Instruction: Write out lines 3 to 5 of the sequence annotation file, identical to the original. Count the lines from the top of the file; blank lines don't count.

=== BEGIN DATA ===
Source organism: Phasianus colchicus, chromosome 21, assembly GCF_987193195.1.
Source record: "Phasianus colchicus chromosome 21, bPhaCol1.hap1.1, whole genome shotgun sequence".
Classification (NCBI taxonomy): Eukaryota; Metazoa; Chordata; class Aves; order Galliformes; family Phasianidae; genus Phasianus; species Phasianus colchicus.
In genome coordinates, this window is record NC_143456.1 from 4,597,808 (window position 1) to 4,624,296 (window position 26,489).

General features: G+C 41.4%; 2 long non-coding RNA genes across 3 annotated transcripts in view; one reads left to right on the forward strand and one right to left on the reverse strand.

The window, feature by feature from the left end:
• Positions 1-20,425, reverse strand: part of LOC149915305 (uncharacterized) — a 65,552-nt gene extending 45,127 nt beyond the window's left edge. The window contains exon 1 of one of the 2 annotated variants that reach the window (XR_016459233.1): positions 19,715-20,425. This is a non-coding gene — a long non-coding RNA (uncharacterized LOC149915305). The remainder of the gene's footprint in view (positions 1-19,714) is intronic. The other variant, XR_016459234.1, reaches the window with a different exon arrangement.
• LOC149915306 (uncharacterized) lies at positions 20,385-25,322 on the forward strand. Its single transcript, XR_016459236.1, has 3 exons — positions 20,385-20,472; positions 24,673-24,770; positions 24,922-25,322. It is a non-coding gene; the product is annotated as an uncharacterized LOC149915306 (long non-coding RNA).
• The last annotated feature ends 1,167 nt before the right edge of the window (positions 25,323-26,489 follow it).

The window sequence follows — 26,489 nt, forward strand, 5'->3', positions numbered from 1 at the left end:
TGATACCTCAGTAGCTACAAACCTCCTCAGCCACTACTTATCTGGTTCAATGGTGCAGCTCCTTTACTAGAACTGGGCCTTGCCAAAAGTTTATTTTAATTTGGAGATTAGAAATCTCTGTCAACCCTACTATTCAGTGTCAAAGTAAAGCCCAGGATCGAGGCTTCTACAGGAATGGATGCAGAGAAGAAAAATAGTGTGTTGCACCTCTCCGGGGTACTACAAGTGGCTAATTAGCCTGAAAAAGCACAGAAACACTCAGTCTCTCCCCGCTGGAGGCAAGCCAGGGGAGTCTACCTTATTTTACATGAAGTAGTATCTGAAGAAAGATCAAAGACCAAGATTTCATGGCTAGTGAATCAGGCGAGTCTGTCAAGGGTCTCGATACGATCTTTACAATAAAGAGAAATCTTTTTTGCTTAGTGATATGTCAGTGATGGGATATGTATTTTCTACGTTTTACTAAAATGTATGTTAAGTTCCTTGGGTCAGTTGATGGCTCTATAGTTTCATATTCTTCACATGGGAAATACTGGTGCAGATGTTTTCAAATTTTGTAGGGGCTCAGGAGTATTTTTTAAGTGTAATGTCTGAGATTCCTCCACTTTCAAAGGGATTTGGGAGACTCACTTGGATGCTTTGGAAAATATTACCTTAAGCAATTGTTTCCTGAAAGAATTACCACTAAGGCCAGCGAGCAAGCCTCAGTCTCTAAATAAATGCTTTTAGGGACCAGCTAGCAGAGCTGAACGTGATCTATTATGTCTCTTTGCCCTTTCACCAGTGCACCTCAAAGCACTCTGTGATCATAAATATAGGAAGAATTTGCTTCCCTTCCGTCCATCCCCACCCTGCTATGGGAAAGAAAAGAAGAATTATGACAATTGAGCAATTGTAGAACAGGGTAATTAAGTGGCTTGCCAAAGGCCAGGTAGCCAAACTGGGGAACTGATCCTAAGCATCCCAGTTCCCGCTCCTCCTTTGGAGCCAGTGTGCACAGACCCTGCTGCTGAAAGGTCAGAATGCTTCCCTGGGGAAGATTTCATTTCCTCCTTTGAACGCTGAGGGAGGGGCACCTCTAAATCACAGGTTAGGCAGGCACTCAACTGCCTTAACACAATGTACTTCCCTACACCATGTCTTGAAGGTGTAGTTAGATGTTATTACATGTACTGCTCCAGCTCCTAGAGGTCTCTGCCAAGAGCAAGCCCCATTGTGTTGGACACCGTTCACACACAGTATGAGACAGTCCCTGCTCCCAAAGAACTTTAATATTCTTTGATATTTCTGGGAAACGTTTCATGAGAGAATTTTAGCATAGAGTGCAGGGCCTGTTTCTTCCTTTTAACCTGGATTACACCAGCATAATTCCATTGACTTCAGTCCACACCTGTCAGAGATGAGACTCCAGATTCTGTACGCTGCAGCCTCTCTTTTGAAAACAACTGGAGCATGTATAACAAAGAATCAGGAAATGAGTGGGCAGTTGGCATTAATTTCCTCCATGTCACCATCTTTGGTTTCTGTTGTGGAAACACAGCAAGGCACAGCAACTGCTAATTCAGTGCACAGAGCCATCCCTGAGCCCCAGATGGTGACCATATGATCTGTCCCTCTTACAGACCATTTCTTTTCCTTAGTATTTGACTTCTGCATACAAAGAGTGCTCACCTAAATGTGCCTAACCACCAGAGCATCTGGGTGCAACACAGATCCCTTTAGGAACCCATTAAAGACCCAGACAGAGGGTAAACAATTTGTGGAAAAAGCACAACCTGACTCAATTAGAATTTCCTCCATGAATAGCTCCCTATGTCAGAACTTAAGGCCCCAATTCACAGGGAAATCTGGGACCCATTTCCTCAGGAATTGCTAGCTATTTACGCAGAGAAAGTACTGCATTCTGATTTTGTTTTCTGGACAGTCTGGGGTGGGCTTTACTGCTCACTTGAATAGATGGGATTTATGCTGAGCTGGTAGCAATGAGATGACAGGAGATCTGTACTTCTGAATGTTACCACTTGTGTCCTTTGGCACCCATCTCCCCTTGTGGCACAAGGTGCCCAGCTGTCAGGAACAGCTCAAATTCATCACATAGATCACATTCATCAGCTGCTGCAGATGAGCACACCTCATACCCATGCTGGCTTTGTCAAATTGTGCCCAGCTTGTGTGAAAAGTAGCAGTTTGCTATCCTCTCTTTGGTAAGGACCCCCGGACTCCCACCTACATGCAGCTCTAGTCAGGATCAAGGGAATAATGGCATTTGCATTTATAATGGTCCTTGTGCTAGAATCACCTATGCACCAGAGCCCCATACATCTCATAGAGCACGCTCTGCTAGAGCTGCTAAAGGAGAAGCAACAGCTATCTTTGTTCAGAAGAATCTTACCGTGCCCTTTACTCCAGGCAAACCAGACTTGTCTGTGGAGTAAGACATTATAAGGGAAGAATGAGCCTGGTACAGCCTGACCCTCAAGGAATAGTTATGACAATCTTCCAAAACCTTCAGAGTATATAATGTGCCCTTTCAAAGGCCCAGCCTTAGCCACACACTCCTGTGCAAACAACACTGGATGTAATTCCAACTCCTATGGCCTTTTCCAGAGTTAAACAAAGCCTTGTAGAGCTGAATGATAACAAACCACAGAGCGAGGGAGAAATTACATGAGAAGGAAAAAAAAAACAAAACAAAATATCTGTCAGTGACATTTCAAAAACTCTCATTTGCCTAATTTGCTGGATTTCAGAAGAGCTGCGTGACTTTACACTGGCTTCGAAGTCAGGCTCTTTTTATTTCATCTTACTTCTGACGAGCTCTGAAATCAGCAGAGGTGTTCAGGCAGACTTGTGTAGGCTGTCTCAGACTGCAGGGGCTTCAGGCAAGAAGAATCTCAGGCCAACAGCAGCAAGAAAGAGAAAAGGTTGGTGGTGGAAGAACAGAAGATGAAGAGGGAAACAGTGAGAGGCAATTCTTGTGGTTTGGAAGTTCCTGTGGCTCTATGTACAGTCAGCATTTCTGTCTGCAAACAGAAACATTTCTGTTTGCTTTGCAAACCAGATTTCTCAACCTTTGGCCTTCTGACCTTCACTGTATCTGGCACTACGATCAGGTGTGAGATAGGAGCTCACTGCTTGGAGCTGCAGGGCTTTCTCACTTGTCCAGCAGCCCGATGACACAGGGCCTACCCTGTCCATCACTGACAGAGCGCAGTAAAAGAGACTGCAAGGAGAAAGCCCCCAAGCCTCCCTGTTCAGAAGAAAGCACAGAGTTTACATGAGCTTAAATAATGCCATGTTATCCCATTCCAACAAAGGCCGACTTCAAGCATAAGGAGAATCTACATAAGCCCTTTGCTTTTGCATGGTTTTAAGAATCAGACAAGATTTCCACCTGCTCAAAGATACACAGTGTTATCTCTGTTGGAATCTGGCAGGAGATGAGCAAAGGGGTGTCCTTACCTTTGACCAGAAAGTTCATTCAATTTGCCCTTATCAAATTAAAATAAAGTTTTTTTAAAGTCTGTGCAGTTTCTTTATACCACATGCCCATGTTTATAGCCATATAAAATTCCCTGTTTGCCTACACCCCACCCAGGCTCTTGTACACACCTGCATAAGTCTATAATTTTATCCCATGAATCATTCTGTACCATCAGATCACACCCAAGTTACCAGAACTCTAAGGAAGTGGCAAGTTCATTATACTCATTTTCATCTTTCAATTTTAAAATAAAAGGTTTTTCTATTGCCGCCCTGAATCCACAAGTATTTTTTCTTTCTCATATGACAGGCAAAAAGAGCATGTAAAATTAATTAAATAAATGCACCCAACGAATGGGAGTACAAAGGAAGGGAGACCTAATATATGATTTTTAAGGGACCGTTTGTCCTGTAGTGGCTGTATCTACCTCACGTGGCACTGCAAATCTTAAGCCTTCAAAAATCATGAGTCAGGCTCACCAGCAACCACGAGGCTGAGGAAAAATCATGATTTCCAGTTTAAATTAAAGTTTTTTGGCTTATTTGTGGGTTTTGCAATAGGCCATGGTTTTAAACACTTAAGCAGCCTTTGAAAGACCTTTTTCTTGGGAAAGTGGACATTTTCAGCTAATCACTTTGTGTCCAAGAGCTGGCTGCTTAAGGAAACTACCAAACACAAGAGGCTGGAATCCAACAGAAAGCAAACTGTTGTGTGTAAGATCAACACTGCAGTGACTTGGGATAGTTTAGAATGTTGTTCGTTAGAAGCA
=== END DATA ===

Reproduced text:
Classification (NCBI taxonomy): Eukaryota; Metazoa; Chordata; class Aves; order Galliformes; family Phasianidae; genus Phasianus; species Phasianus colchicus.
In genome coordinates, this window is record NC_143456.1 from 4,597,808 (window position 1) to 4,624,296 (window position 26,489).

General features: G+C 41.4%; 2 long non-coding RNA genes across 3 annotated transcripts in view; one reads left to right on the forward strand and one right to left on the reverse strand.